him and the emotional impact it was having on those watching. In reality, the
scene does not show the scourging to be as bad as it could have actually been.
The scriptures give little detail about what occurred as Jesus made Hisway to
Golgotha, other than that Simon of Cyrene was pressed into service to bear the
cross. Matthew & Luke indicate this occurred as he was being led out of the
Praetorium. Roman custom was that the condemned carried the cross member of the
cross to the place of crucifixion. Jesus was not in a physical condition to
carry it. The various stations of the cross are Catholic traditions. The
scriptural emphasis is not on either the scourging or the suffering on the way
to Golgatha, but on the crucifixion.

The crucifixion scene is done very well for the most part. Jesus’
last seven sayings are presented very powerfully. The cruelty of the
cross is shown, but not magnified. The earthquake following Jesus’
yielding His spirit and the rending of the veil in the Temple were very
good. There were a few minor inconsistencies, but of notable mention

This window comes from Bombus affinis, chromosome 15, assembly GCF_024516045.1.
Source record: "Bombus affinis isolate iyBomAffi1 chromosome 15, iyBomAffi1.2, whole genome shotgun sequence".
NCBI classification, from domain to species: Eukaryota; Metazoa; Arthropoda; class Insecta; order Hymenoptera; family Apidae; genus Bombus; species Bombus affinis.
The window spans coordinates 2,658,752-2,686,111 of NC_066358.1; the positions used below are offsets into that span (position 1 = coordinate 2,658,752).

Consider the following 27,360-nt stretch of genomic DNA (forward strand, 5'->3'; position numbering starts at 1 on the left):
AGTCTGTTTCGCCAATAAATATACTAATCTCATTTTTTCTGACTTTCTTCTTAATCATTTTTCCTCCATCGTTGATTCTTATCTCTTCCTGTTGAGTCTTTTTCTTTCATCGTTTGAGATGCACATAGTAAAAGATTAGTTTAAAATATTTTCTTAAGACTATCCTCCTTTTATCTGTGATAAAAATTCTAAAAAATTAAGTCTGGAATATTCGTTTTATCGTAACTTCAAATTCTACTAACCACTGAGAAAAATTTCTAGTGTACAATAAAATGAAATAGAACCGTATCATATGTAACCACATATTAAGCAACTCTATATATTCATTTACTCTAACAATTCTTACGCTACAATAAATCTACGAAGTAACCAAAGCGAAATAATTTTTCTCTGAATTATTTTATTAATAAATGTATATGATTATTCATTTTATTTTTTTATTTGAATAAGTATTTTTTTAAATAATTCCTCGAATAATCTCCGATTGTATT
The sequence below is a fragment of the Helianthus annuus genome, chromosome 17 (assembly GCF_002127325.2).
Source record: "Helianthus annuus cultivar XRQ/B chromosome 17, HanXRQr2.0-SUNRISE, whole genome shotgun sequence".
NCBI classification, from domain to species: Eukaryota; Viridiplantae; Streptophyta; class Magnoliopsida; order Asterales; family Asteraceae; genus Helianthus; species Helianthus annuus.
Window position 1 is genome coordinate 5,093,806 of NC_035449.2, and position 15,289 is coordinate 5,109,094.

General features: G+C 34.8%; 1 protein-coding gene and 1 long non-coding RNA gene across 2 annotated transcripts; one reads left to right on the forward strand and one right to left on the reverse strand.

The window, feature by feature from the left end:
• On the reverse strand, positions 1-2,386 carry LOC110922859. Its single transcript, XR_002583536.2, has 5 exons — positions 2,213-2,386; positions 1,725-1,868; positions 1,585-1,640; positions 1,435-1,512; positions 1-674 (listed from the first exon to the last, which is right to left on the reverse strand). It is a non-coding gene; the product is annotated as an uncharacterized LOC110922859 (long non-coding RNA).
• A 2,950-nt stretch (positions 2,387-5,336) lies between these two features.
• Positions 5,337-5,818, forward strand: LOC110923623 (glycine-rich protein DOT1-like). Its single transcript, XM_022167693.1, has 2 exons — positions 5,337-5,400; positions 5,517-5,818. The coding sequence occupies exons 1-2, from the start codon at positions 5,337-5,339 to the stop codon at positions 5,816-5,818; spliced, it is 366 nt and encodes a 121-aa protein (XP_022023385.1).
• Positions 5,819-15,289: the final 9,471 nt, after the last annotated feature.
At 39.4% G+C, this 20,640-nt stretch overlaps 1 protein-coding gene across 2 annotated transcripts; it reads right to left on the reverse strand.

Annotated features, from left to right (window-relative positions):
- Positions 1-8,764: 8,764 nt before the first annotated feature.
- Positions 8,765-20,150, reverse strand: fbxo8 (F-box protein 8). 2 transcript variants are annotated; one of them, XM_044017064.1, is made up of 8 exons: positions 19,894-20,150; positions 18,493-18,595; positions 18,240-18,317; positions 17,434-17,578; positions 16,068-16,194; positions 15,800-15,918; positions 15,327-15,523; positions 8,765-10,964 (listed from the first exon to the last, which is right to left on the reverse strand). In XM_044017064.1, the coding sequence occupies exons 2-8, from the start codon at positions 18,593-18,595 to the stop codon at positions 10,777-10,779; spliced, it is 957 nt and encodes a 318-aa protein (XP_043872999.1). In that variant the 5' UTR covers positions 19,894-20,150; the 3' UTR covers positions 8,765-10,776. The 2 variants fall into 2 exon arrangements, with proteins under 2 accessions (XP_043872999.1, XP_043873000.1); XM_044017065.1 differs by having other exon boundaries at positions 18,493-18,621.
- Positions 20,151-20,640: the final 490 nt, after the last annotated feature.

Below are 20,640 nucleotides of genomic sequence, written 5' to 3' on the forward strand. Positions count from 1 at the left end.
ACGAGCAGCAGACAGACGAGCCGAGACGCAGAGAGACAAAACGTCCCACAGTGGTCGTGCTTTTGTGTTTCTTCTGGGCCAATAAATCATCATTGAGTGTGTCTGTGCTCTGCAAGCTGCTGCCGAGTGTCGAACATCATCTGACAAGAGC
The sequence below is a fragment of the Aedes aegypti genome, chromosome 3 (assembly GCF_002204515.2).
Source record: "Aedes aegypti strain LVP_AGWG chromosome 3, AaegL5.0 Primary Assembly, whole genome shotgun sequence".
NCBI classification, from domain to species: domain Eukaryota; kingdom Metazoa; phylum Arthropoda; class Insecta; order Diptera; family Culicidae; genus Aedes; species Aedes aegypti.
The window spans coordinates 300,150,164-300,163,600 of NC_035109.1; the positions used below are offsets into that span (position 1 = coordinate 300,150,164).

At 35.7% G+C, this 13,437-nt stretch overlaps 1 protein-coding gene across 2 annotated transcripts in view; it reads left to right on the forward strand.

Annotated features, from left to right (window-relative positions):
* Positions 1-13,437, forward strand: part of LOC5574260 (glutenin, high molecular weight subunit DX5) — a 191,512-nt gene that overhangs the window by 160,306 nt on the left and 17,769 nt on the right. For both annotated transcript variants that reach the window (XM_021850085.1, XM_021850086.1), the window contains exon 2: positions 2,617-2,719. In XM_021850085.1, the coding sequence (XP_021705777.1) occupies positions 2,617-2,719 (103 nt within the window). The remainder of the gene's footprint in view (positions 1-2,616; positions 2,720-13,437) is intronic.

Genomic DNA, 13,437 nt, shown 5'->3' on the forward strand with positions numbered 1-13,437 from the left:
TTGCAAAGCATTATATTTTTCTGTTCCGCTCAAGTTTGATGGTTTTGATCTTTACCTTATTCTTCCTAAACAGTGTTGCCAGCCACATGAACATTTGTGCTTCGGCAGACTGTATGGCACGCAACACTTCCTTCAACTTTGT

are that 1) the soldiers were actually careful not to tear Jesus’ tunic
(John 19:24). 2)The movie depicts the soldiers breaking the legs of the thieves
because of fear of the earthquake, but they did so because the Jews requested it of Pilate as part of preparations for the Sabbath  (see John 19:31-33). 3) The movie left
out the Centurion’s pronouncement, “Truly, this man was the Son of
God!” (Mark. 15:39) or praising God saying, “Certainly this man was
innocent” (Luke 23:47). The resurrection is shown, but very briefly.


Taking Advantage of the Film & Cautions


1) This film is not entertainment. It is a powerful portrayal of
Jesus’suffering and death for sin.

2) Any Christian desiring to see it, should read through the crucifixion
accounts in the gospels prior to going (Matthew 26-28; Mark 14-16; Luke 22-24;
John 18-20.  Also John 13-17 would be good to read too since those chapters all occur that same night before going to Gethsemane. If you can read through all
this using a Gospel Harmony, it will be even better).

3) See it at an early showing so that you can talk about it afterward with
those who see it with you.The Passion
of the Christ

4) It is best to invite non-Christians to go with you. Be praying foryour
non-Christian friends before you go.

5) Be prepared to talk about Jesus’ passion (suffering & death) whether you
see the movie or not. Many in our community will be seeing it and there will be
many opportunities to talk with them about Jesus, who He is, what He did and His
offer of eternal life. See if you can get others to join you for a Bible study